Aurora, Colo.-based UCHealth is collaborating with industry innovators and startups within a virtual lab to research and develop emerging health care technologies. The UCHealth CARE Innovation Center’s new Applied Decision Science Lab (ADSL) will focus on developing more effective ways to use decision support science to reduce clinical variation, streamline provider workflows, enhance clinician decision making and improve overall patient care.
The UCHealth CARE Innovation Center brings together experts in clinical care delivery, informatics analytics, process, quality, outcomes and implementation science to partner with industry to create innovative solutions to modern health care challenges, according to a press release. The ADSL focuses on using established best practices, big data, artificial intelligence (AI) and machine learning to develop ways to dynamically inform clinicians in their electronic health record (EHR)-based clinical workflows, including:
- Supporting clinicians in utilizing the best and most current evidence-based standards through rules-based algorithms.
- Developing methods to effectively utilize learning-based algorithms (AI and machine learning) to integrate into decision support technologies.
- Improving the provider experience and reducing clinician burnout from difficult-to-use technology.
- Helping other industry stakeholders understand how clinical decision support technology will change clinician behavior at the point of care.
"We as health care providers are overwhelmed with data on how best to treat patients, and it’s only getting more acute. No human can possibly ingest, retain and apply this volume of data on an ongoing basis,” Richard Zane, M.D., UCHealth chief innovation officer and professor and chair of emergency medicine at the CU School of Medicine, said in a statement “Making this data actionable in the real-world clinical workflow is incredibly challenging. We must focus on the point of care application of all this data as well as the emerging use of artificial intelligence. Unless this is done in ways clinicians will embrace and use, the knowledge is wasted.”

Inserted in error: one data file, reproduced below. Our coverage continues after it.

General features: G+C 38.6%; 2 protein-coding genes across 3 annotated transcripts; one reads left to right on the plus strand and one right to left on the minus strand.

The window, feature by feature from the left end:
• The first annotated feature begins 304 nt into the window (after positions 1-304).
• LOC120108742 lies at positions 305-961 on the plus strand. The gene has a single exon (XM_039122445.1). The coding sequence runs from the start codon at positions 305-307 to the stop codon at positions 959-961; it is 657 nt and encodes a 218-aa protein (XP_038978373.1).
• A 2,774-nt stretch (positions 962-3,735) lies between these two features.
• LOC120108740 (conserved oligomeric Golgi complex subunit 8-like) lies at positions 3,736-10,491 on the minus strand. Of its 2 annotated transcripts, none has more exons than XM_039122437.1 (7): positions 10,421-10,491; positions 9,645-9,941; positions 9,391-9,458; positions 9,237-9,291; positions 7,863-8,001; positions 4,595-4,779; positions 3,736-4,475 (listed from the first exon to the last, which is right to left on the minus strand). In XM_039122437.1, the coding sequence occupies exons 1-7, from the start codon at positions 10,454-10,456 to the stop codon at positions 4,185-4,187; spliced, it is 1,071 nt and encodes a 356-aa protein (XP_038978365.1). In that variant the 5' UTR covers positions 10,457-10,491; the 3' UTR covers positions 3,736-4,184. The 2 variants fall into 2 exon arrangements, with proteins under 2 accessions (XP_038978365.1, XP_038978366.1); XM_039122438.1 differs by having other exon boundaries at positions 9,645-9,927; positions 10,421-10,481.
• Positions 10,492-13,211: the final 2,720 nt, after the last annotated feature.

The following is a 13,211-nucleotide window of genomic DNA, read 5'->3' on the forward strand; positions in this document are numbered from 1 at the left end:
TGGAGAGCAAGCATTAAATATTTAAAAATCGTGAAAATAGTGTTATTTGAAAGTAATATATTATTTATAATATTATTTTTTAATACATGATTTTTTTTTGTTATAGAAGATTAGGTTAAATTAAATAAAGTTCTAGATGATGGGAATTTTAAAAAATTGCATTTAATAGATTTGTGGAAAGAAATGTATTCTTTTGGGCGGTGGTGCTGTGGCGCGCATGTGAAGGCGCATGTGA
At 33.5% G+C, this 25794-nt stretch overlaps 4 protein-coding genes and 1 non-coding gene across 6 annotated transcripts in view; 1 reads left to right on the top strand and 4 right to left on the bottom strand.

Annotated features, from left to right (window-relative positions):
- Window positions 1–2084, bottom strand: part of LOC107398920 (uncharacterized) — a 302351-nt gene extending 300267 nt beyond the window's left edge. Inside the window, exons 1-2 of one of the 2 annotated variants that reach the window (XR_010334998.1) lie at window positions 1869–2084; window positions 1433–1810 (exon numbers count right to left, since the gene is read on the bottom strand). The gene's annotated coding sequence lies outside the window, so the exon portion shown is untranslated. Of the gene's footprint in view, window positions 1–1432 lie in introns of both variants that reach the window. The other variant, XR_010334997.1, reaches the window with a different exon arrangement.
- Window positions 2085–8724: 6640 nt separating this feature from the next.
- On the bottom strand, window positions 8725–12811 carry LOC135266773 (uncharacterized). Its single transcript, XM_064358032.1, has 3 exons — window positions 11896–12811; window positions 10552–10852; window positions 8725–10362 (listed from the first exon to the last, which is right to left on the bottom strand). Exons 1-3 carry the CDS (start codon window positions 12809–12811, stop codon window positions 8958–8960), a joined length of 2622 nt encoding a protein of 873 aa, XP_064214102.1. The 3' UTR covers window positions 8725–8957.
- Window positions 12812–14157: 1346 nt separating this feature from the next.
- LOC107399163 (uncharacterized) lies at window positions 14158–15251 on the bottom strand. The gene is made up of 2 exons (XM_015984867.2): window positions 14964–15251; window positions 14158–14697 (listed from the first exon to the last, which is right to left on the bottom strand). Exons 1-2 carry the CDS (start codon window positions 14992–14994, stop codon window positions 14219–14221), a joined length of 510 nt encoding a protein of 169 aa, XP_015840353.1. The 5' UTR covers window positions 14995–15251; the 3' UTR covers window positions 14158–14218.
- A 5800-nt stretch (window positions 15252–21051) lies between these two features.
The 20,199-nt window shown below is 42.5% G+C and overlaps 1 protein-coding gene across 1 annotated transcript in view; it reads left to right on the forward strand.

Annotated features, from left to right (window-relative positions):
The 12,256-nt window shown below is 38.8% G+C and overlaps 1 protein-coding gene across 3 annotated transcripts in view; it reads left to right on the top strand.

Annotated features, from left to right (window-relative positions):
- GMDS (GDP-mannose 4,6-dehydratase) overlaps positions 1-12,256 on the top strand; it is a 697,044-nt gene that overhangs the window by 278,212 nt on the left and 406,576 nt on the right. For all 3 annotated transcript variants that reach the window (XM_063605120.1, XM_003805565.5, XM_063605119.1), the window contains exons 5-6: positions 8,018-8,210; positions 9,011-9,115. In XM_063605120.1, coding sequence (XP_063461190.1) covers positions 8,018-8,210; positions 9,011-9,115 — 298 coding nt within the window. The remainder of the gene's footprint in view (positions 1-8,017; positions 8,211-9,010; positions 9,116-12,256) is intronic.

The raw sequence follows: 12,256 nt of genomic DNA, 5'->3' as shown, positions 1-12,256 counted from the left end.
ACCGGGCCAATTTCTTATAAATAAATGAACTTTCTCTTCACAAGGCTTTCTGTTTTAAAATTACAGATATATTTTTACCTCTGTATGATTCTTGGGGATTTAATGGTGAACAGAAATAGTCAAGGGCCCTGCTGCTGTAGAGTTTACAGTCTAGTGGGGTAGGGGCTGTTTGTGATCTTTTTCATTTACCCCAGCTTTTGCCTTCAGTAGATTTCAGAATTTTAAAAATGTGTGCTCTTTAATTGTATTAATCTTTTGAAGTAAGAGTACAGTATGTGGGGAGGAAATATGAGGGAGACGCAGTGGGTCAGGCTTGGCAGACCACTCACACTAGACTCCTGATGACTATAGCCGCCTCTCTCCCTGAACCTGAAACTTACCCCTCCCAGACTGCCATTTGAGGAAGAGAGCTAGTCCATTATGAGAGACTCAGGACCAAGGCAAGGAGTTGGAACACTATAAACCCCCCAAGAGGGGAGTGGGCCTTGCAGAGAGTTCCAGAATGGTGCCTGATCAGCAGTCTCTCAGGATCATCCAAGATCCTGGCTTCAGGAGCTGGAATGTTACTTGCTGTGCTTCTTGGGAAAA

The ADSL has already made progress in improving clinician adoption of decision support technology while eliminating unwanted and commonly ignored alerts that lead to “alert fatigue,” as widely documented, according to UCHealth. One example includes UCHealth’s work with Silicon Valley startup LeanTaaS to apply data science and predictive analytics to health care operations – resulting in improved efficiencies in OR utilization and a significant reduction in wait times and increased capacity at infusion centers. Another success is UCHealth’s partnership with digital health company RxRevu. Their technology integrates directly with the EHR to provide critical prescription information to providers within the clinical workflow.
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